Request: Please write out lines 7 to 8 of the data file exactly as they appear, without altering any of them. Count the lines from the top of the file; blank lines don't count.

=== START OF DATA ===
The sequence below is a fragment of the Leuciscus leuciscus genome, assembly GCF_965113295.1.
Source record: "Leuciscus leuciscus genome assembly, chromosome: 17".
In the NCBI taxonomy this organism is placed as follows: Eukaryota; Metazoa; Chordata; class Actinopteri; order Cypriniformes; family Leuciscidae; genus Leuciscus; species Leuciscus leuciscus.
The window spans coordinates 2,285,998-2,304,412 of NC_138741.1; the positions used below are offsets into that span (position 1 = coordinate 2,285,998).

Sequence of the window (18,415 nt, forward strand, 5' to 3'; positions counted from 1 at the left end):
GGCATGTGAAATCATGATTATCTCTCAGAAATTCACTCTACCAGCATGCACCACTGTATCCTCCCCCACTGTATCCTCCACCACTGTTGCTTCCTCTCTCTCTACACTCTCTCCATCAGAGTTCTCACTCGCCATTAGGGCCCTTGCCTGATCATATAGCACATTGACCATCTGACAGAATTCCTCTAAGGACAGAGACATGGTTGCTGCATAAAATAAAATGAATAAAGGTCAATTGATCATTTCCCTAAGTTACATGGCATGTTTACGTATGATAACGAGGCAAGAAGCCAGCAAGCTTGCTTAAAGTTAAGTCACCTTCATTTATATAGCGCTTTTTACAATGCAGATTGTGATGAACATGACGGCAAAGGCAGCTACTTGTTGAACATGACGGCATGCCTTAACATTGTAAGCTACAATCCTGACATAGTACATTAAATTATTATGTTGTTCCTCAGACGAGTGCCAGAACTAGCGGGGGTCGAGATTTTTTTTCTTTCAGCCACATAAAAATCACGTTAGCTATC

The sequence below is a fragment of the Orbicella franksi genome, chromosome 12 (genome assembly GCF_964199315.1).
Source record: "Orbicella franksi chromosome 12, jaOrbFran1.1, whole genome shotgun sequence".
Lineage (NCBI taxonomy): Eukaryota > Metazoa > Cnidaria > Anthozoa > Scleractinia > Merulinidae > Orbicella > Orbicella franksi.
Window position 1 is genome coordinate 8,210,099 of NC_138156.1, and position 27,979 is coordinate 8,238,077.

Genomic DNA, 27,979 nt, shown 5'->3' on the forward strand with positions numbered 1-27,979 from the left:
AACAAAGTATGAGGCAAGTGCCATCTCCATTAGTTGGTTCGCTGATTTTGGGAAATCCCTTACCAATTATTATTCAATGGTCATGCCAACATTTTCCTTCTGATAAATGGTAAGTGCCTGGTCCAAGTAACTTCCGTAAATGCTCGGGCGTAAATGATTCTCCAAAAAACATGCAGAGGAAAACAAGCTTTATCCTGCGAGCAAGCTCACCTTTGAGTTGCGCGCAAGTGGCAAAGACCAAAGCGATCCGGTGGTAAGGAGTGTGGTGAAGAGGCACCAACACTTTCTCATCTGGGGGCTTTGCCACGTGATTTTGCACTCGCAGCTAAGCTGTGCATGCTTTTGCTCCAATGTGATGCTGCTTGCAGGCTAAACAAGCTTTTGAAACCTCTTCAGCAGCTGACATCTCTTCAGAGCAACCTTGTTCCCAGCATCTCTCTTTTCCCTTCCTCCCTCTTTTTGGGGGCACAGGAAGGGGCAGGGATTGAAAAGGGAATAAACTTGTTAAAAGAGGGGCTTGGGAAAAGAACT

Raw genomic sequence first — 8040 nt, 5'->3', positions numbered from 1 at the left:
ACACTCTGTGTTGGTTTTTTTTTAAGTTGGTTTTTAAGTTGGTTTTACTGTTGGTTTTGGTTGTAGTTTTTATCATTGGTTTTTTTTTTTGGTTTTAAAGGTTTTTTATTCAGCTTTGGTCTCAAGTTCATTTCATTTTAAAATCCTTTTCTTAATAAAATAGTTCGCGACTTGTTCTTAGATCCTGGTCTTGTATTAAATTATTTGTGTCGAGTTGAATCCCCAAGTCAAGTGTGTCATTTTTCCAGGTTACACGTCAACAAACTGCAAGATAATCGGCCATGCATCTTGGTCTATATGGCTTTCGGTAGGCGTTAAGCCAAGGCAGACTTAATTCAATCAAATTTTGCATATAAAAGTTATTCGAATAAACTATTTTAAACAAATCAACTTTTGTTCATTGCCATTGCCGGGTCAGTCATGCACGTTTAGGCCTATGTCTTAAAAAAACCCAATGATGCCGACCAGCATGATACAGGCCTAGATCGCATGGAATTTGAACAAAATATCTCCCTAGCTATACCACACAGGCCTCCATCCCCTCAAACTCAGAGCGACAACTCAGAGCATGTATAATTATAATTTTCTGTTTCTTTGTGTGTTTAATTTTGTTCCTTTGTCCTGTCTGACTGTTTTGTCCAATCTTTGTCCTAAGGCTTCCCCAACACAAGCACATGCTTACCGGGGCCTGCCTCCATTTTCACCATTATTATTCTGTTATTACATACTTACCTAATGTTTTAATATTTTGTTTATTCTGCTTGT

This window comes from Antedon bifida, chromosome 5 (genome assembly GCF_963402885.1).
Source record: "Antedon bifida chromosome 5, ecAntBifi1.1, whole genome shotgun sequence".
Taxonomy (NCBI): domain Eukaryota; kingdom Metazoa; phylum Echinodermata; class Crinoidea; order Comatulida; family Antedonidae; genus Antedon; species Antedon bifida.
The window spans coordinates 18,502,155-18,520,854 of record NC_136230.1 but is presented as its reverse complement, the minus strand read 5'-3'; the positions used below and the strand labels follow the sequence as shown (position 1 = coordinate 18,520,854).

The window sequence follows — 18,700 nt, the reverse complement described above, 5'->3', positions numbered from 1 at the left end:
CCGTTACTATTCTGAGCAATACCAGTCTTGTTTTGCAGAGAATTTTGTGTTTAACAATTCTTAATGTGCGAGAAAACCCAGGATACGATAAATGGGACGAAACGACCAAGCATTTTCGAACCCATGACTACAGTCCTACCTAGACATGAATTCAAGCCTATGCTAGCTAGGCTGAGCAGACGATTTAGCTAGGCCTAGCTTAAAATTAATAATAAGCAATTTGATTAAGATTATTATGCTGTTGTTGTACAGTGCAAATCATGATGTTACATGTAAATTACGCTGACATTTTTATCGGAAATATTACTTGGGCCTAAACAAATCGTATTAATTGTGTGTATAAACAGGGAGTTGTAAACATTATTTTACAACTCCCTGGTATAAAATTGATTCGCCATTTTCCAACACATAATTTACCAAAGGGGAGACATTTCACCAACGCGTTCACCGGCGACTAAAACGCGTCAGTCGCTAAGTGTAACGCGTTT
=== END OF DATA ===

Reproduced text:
The sequence below is a fragment of the Orbicella franksi genome, chromosome 12 (genome assembly GCF_964199315.1).
Source record: "Orbicella franksi chromosome 12, jaOrbFran1.1, whole genome shotgun sequence".